Top officials yesterday joined about 1,000 mourners to pay tribute to tour guide Masa Tse Ting-chunn, who was killed in Manila last month by a sacked Philippine cop seeking reinstatement.
Seven members of his group were also killed in what Philippine officials admit was a botched rescue operation.
Chief Executive Donald Tsang Yam-kuen and several senior secretaries joined hundreds packing the Universal Funeral Parlour after Tse's family agreed to a public ceremony, held on what would have been his birthday.
Also attending were representatives from the Liaison Office of the Central Government in Hong Kong and the Hong Kong Garrison of the People's Liberation Army.
Following a Buddhist ceremony, Tse's body will be cremated at Cape Collinson today, and his ashes deposited at a cemetery in Diamond Hill.
The heroic Tse, 31, was the first to alert the Hong Kong and Philippine governments when gunman Rolando Mendoza boarded their bus on August 23, declaring he was taking them hostage.
Those who survived the bloodbath said Tse continued to help members of the group during the siege and voiced their concerns to Mendoza. Towards the end of the 11-hour standoff, he was forced to the front of the coach and shot.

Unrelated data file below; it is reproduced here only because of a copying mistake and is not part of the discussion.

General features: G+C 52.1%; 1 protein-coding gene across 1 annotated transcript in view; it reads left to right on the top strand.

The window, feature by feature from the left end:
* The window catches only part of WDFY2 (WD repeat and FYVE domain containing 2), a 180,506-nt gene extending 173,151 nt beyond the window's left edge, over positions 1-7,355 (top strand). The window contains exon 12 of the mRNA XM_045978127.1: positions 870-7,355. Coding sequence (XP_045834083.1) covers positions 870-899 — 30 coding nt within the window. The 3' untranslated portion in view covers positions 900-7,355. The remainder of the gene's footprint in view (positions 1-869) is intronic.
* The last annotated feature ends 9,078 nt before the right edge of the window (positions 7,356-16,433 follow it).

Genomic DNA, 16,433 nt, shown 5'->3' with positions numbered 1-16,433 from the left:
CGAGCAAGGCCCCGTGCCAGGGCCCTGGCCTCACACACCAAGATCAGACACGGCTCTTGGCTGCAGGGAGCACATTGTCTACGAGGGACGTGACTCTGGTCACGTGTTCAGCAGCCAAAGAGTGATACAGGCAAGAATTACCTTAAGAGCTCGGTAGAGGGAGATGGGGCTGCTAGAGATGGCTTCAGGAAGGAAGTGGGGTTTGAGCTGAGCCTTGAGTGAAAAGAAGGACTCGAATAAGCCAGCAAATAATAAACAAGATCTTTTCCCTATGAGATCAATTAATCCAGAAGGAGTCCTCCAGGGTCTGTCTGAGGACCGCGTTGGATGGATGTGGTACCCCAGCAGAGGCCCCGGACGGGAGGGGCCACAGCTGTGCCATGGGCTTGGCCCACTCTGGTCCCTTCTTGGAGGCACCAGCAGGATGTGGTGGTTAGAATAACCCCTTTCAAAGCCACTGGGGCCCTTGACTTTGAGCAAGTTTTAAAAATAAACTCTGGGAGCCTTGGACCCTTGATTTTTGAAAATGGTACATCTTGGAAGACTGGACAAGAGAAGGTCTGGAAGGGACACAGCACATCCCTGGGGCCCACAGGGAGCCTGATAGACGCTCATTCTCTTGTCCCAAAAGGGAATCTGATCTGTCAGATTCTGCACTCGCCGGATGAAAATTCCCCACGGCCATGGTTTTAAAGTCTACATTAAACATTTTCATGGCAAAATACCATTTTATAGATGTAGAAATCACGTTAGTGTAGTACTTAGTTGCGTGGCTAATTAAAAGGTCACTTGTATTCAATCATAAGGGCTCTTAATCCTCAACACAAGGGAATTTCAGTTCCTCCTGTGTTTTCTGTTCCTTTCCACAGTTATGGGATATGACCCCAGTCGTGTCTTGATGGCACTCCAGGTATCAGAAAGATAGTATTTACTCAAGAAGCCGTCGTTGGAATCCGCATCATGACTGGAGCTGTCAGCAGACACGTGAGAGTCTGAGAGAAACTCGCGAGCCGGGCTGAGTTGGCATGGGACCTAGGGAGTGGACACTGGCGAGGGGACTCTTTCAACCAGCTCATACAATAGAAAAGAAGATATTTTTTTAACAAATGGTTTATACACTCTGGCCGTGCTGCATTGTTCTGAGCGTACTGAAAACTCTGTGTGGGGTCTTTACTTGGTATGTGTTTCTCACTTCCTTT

The Tse family, who earlier said they wanted a low- profile funeral, agreed to a public memorial ceremony in view of an unexpectedly large number of mourners.
The four-hour ceremony in Hung Hom attracted 1,000 mourners, with many having to queue to enter the parlor.
Meanwhile, in Wan Chai, members of ethnic minority groups attended a ceremony to mourn those who died in the Manila, calling for peace and harmony.
Legislators and diplomats were also among those at the event, co-hosted by organizations representing Nepalese and Filipino nationals.